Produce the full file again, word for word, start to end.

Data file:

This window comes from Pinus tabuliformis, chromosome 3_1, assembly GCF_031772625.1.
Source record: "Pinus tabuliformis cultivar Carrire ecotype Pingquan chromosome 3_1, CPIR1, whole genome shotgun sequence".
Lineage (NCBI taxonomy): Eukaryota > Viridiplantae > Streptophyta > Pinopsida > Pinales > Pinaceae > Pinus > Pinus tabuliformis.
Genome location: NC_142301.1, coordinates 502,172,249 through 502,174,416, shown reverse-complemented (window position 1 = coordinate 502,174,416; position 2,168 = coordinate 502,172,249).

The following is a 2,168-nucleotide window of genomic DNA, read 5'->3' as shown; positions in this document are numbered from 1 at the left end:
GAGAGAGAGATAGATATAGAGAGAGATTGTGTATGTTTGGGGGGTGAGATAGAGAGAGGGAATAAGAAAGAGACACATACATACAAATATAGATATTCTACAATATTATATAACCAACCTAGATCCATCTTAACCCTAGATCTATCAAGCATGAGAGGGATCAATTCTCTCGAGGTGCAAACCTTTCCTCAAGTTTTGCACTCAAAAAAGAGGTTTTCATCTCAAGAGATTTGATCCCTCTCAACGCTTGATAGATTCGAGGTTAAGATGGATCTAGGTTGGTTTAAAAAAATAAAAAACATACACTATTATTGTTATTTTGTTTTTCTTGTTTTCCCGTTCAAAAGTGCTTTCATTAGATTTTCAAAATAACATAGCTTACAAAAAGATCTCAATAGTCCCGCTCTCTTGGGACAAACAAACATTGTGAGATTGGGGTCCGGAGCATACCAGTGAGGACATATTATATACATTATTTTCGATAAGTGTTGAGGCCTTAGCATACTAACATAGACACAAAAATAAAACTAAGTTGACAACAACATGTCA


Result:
This window comes from Pinus tabuliformis, chromosome 3_1, assembly GCF_031772625.1.
Source record: "Pinus tabuliformis cultivar Carrire ecotype Pingquan chromosome 3_1, CPIR1, whole genome shotgun sequence".
Lineage (NCBI taxonomy): Eukaryota > Viridiplantae > Streptophyta > Pinopsida > Pinales > Pinaceae > Pinus > Pinus tabuliformis.
Genome location: NC_142301.1, coordinates 502,172,249 through 502,174,416, shown reverse-complemented (window position 1 = coordinate 502,174,416; position 2,168 = coordinate 502,172,249).

The following is a 2,168-nucleotide window of genomic DNA, read 5'->3' as shown; positions in this document are numbered from 1 at the left end:
GAGAGAGAGATAGATATAGAGAGAGATTGTGTATGTTTGGGGGGTGAGATAGAGAGAGGGAATAAGAAAGAGACACATACATACAAATATAGATATTCTACAATATTATATAACCAACCTAGATCCATCTTAACCCTAGATCTATCAAGCATGAGAGGGATCAATTCTCTCGAGGTGCAAACCTTTCCTCAAGTTTTGCACTCAAAAAAGAGGTTTTCATCTCAAGAGATTTGATCCCTCTCAACGCTTGATAGATTCGAGGTTAAGATGGATCTAGGTTGGTTTAAAAAAATAAAAAACATACACTATTATTGTTATTTTGTTTTTCTTGTTTTCCCGTTCAAAAGTGCTTTCATTAGATTTTCAAAATAACATAGCTTACAAAAAGATCTCAATAGTCCCGCTCTCTTGGGACAAACAAACATTGTGAGATTGGGGTCCGGAGCATACCAGTGAGGACATATTATATACATTATTTTCGATAAGTGTTGAGGCCTTAGCATACTAACATAGACACAAAAATAAAACTAAGTTGACAACAACATGTCA